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GRADE 8All I know about this film is that is was based on a book, and that it didn’t do so well, and got a bit of flak. Having seen it, I don’t get why it wasn’t too popular. I thought it was pretty funny, a little silly and cheesy, but overall not bad. Just remember to check your brain at the door, it might frustrate you if you try to get too complicated. And I haven’t read the book, so for once I am not too concerned about the parallels. In fact, even after seeing this, I don’t think I will be heading out anytime soon to read the book. I enjoyed just watching it, scoffing, and enjoying how light it was.

Anyway, it isn’t earth shattering or super different, but it is done really well, and carried by a pretty good cast and feels fresh. I absolutely loved watching Robbie Amell and Mae Whitman together. They were just too darn cute, and came across as pretty comfortable with each other. Really great chemistry. Also, I truly appreciated Bianca’s character. She was just so damn cool. I was pleased with the message behind this movie – it wasn’t this whole “change yourself to get the guy” thing, and it also wasn’t all about some dude and how a girl just couldn’t live without him. Man, so over that.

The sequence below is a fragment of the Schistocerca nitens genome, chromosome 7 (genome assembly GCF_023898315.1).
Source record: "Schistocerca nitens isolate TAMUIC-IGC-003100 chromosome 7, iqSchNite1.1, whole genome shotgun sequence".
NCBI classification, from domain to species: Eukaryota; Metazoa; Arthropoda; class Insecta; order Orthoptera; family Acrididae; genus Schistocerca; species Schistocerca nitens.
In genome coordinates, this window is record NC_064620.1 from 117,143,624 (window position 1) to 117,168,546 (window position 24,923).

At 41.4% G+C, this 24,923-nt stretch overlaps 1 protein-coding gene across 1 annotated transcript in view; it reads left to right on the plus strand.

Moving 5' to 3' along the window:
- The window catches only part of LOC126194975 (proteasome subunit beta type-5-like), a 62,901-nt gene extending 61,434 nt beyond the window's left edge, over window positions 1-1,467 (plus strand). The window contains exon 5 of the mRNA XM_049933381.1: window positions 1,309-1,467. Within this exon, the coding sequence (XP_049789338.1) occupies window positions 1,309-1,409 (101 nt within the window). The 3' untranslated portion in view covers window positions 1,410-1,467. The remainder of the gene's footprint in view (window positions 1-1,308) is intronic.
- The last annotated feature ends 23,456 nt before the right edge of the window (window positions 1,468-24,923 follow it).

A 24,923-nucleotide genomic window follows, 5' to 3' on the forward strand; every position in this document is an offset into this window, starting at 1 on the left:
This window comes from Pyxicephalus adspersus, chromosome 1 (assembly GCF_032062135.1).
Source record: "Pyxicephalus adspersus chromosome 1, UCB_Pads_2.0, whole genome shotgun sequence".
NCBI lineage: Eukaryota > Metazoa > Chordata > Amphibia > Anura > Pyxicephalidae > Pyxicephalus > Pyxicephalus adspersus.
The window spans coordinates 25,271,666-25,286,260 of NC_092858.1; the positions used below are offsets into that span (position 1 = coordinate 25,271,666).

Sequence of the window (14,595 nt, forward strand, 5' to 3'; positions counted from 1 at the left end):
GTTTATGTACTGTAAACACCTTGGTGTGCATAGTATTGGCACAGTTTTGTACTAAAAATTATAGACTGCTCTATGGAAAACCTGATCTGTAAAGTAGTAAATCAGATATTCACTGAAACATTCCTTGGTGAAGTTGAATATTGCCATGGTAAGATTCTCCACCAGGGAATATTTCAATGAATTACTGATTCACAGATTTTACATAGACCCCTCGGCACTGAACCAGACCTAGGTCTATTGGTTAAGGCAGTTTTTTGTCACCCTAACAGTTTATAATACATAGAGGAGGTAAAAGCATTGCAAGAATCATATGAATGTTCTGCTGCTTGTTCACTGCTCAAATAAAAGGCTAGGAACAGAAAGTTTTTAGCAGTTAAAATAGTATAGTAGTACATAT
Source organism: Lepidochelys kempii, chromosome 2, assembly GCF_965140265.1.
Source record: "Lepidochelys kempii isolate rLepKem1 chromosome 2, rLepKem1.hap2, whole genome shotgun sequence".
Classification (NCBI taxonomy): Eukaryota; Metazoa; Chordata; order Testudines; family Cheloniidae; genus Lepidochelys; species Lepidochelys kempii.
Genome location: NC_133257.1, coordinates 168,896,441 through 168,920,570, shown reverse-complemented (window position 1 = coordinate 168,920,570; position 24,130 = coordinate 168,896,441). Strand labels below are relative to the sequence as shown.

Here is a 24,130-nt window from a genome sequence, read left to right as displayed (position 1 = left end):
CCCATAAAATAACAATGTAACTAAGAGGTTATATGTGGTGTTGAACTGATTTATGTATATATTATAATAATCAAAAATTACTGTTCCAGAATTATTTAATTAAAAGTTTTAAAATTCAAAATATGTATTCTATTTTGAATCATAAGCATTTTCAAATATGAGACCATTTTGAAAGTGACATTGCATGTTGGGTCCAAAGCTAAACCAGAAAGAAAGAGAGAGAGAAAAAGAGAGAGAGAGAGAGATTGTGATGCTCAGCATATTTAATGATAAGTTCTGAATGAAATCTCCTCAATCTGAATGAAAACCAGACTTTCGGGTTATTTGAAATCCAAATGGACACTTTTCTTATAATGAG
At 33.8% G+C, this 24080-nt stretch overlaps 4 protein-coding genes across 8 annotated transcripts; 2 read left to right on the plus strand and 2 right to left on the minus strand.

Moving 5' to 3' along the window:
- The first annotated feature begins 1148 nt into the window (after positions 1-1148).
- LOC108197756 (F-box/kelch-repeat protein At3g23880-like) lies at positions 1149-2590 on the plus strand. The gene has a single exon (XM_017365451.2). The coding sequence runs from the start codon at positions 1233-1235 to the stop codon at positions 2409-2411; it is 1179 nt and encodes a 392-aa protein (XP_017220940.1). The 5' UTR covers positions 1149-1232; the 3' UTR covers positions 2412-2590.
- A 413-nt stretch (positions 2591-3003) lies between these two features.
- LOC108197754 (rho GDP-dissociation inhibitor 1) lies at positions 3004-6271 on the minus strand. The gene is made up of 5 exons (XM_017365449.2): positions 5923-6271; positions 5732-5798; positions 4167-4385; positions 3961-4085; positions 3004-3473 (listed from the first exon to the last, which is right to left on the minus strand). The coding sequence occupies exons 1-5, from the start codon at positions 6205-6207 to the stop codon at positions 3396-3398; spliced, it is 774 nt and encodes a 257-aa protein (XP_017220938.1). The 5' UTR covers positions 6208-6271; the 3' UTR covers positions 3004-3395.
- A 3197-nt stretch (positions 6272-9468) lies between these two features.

Bianca and her situations can also be so damn relatable, which is really funny and really awkward, all at once. I like that. You can totally get how and why some of these situations would arise, or how one would feel about them. That’s something not all movies get right. I had a particularly good laugh when she achieved something and this went down (we have all had a moment when we felt this):

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I also like that the movie is actually a lot smarter than you would think it would be. I appreciate the fact that it successfully balanced humour and heart, as most other movies go one way or the other. It’s also sassy at times. The movie is predictable, but it is fun. I actually enjoyed this a hell of a lot more than I thought I would. It’s a good coming of age movie that is funny, identifiable, sweet without being sickening, and something that I would actually recommend.

Rapid Review: The Invitation (2015)

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“Forgiveness doesn’t have to wait. I’m free to forgive myself and so are you. It’s a beautiful thing. It really is.”
– Pruitt

SYNOPSIS: While attending a dinner party at his former home, a man thinks his ex-wife and her new husband have sinister intentions for their guests. – via IMDB